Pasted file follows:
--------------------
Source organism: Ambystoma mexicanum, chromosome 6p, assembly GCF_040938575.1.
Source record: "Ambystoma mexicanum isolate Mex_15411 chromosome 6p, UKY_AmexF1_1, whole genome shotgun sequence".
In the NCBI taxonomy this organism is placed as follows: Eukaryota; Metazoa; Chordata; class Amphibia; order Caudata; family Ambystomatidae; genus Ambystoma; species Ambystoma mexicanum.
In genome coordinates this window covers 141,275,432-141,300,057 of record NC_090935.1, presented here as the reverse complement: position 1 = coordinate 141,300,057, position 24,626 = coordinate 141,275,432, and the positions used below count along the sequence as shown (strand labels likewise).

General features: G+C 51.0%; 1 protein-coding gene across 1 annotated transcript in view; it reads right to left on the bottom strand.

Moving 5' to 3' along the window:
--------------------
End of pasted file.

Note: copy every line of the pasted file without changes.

Source organism: Ambystoma mexicanum, chromosome 6p, assembly GCF_040938575.1.
Source record: "Ambystoma mexicanum isolate Mex_15411 chromosome 6p, UKY_AmexF1_1, whole genome shotgun sequence".
In the NCBI taxonomy this organism is placed as follows: Eukaryota; Metazoa; Chordata; class Amphibia; order Caudata; family Ambystomatidae; genus Ambystoma; species Ambystoma mexicanum.
In genome coordinates this window covers 141,275,432-141,300,057 of record NC_090935.1, presented here as the reverse complement: position 1 = coordinate 141,300,057, position 24,626 = coordinate 141,275,432, and the positions used below count along the sequence as shown (strand labels likewise).

General features: G+C 51.0%; 1 protein-coding gene across 1 annotated transcript in view; it reads right to left on the bottom strand.

Moving 5' to 3' along the window: